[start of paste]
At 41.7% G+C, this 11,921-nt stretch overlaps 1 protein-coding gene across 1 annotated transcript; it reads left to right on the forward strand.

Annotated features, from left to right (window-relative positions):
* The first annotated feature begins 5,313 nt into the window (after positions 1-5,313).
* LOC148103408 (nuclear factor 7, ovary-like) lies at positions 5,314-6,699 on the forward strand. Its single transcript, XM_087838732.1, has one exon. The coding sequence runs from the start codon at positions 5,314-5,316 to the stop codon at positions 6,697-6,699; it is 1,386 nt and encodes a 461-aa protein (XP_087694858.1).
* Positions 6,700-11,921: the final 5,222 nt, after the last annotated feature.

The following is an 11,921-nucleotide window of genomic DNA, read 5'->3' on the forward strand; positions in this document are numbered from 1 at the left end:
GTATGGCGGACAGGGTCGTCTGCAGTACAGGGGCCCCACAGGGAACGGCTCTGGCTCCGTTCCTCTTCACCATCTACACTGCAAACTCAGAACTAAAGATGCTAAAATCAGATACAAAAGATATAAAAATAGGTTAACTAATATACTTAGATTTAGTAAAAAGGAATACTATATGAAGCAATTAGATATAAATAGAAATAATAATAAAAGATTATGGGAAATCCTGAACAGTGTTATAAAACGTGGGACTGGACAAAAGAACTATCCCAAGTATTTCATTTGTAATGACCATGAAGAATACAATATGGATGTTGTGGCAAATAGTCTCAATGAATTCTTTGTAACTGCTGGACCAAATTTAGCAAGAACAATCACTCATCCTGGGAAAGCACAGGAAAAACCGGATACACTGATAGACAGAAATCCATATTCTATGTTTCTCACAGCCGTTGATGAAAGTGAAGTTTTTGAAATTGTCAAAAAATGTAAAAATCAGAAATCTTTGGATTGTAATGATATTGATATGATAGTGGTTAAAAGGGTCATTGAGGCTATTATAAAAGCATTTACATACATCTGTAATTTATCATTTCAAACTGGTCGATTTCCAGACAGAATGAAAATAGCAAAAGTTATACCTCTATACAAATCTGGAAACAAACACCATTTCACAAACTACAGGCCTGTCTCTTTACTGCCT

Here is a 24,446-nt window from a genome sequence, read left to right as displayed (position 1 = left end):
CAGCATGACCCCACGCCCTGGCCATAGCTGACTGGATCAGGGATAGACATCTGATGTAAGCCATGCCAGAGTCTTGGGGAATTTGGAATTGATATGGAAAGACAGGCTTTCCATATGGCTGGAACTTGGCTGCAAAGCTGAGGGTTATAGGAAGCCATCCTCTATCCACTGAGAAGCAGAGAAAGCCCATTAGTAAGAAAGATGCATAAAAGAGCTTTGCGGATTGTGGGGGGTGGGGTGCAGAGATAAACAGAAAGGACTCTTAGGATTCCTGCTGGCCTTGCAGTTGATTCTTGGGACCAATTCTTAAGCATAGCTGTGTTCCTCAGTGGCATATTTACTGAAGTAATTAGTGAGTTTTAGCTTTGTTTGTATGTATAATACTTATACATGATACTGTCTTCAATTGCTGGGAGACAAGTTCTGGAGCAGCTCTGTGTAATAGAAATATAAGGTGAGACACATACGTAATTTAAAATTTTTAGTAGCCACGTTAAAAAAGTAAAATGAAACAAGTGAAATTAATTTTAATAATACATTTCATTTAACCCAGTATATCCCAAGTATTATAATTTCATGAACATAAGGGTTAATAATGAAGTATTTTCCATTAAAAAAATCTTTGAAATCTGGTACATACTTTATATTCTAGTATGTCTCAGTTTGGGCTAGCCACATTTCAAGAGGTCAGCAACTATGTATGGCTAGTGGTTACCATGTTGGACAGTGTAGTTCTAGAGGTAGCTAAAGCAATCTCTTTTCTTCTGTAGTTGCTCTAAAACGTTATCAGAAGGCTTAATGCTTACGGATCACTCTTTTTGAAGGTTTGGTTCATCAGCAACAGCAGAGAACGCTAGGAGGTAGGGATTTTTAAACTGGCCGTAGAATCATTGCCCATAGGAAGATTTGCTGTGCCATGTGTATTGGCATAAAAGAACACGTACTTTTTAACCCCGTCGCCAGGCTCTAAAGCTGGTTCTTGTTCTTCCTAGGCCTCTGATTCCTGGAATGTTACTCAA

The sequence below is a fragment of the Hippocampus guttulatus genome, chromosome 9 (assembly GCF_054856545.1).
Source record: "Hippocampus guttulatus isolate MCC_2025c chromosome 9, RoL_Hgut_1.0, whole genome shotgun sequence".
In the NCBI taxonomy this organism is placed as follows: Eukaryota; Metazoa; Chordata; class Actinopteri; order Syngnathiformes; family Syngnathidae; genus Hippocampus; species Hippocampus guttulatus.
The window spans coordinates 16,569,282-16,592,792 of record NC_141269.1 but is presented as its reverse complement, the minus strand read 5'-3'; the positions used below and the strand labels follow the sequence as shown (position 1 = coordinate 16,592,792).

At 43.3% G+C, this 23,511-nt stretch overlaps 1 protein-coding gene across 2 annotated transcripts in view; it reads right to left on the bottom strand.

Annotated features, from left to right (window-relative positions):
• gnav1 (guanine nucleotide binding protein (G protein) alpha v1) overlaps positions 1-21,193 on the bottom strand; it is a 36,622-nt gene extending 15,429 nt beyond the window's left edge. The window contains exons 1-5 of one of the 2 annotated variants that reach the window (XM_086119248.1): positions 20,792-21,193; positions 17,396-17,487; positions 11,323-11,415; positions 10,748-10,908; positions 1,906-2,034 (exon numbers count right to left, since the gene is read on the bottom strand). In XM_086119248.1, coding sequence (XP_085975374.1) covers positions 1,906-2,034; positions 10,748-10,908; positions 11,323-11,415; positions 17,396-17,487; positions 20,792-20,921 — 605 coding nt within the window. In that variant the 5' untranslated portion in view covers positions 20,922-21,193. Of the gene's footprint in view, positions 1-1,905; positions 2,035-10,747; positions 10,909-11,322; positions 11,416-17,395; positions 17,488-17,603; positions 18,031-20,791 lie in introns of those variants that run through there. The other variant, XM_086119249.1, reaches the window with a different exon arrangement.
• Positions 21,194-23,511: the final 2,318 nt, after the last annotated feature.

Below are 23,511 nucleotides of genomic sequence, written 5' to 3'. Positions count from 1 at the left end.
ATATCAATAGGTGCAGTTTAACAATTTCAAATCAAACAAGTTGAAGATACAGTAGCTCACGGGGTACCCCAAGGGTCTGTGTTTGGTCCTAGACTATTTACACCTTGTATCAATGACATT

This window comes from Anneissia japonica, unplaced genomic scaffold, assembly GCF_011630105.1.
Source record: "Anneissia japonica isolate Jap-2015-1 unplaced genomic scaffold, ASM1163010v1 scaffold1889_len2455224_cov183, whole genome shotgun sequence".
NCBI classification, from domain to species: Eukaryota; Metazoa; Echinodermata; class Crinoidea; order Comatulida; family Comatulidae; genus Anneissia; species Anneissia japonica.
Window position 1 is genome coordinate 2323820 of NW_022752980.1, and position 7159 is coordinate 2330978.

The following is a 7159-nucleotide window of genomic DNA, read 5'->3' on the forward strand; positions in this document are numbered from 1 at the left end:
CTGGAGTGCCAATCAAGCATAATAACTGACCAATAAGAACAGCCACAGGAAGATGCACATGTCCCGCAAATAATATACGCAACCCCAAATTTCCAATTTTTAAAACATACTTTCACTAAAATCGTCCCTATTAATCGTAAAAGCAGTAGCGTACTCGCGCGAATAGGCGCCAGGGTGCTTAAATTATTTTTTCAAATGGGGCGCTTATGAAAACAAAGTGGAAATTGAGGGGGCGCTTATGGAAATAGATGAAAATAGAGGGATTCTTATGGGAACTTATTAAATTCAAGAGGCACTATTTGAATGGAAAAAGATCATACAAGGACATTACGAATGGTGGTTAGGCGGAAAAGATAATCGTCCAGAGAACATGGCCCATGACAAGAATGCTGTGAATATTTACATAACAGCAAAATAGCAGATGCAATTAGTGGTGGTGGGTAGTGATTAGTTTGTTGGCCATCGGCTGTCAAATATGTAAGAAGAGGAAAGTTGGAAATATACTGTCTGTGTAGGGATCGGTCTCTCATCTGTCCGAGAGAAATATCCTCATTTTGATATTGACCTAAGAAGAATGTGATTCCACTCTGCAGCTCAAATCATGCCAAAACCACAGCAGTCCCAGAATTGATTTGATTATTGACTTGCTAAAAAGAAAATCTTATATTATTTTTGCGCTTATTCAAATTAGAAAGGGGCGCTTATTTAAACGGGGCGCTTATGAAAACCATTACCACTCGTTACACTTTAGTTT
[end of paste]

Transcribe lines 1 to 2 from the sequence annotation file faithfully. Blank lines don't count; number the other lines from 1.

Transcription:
At 41.7% G+C, this 11,921-nt stretch overlaps 1 protein-coding gene across 1 annotated transcript; it reads left to right on the forward strand.

Annotated features, from left to right (window-relative positions):